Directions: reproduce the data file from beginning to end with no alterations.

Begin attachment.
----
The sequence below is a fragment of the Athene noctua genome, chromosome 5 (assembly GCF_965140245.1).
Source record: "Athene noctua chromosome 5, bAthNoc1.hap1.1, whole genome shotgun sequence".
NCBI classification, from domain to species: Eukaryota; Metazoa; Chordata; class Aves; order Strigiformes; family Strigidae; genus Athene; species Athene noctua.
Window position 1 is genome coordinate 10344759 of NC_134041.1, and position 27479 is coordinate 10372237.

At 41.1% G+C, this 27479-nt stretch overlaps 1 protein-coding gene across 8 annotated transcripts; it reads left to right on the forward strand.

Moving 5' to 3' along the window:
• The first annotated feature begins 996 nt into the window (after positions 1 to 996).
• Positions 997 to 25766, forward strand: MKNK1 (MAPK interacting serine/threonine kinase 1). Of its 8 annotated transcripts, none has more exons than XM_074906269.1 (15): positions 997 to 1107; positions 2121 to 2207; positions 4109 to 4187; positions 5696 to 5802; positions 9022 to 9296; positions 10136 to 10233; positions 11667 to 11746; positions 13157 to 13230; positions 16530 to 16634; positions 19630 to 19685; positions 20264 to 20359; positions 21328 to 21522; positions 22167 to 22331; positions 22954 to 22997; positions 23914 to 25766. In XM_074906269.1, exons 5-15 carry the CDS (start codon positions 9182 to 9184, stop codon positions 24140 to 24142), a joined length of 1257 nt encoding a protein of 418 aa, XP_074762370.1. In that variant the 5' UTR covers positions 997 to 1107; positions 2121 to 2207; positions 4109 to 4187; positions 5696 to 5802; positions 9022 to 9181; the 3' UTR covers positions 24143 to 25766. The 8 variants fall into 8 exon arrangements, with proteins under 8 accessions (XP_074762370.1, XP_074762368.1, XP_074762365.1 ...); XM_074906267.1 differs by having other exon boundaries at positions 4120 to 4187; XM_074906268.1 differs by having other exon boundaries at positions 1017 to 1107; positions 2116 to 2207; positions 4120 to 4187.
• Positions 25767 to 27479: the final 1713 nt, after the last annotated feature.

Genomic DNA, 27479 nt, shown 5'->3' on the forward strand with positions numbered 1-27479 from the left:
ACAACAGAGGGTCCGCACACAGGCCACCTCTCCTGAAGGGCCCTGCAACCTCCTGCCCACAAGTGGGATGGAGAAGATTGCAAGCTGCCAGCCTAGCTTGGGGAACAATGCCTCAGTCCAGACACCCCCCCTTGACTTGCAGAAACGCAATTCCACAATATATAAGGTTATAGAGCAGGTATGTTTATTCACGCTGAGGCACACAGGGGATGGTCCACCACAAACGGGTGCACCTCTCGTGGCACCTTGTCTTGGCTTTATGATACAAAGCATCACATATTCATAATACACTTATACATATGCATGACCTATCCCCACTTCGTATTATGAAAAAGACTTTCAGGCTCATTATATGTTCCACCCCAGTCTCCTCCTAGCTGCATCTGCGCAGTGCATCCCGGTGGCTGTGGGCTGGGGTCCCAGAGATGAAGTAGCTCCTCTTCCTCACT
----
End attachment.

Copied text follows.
The sequence below is a fragment of the Athene noctua genome, chromosome 5 (assembly GCF_965140245.1).
Source record: "Athene noctua chromosome 5, bAthNoc1.hap1.1, whole genome shotgun sequence".
NCBI classification, from domain to species: Eukaryota; Metazoa; Chordata; class Aves; order Strigiformes; family Strigidae; genus Athene; species Athene noctua.
Window position 1 is genome coordinate 10344759 of NC_134041.1, and position 27479 is coordinate 10372237.

At 41.1% G+C, this 27479-nt stretch overlaps 1 protein-coding gene across 8 annotated transcripts; it reads left to right on the forward strand.

Moving 5' to 3' along the window:
• The first annotated feature begins 996 nt into the window (after positions 1 to 996).
• Positions 997 to 25766, forward strand: MKNK1 (MAPK interacting serine/threonine kinase 1). Of its 8 annotated transcripts, none has more exons than XM_074906269.1 (15): positions 997 to 1107; positions 2121 to 2207; positions 4109 to 4187; positions 5696 to 5802; positions 9022 to 9296; positions 10136 to 10233; positions 11667 to 11746; positions 13157 to 13230; positions 16530 to 16634; positions 19630 to 19685; positions 20264 to 20359; positions 21328 to 21522; positions 22167 to 22331; positions 22954 to 22997; positions 23914 to 25766. In XM_074906269.1, exons 5-15 carry the CDS (start codon positions 9182 to 9184, stop codon positions 24140 to 24142), a joined length of 1257 nt encoding a protein of 418 aa, XP_074762370.1. In that variant the 5' UTR covers positions 997 to 1107; positions 2121 to 2207; positions 4109 to 4187; positions 5696 to 5802; positions 9022 to 9181; the 3' UTR covers positions 24143 to 25766. The 8 variants fall into 8 exon arrangements, with proteins under 8 accessions (XP_074762370.1, XP_074762368.1, XP_074762365.1 ...); XM_074906267.1 differs by having other exon boundaries at positions 4120 to 4187; XM_074906268.1 differs by having other exon boundaries at positions 1017 to 1107; positions 2116 to 2207; positions 4120 to 4187.
• Positions 25767 to 27479: the final 1713 nt, after the last annotated feature.

Genomic DNA, 27479 nt, shown 5'->3' on the forward strand with positions numbered 1-27479 from the left:
ACAACAGAGGGTCCGCACACAGGCCACCTCTCCTGAAGGGCCCTGCAACCTCCTGCCCACAAGTGGGATGGAGAAGATTGCAAGCTGCCAGCCTAGCTTGGGGAACAATGCCTCAGTCCAGACACCCCCCCTTGACTTGCAGAAACGCAATTCCACAATATATAAGGTTATAGAGCAGGTATGTTTATTCACGCTGAGGCACACAGGGGATGGTCCACCACAAACGGGTGCACCTCTCGTGGCACCTTGTCTTGGCTTTATGATACAAAGCATCACATATTCATAATACACTTATACATATGCATGACCTATCCCCACTTCGTATTATGAAAAAGACTTTCAGGCTCATTATATGTTCCACCCCAGTCTCCTCCTAGCTGCATCTGCGCAGTGCATCCCGGTGGCTGTGGGCTGGGGTCCCAGAGATGAAGTAGCTCCTCTTCCTCACT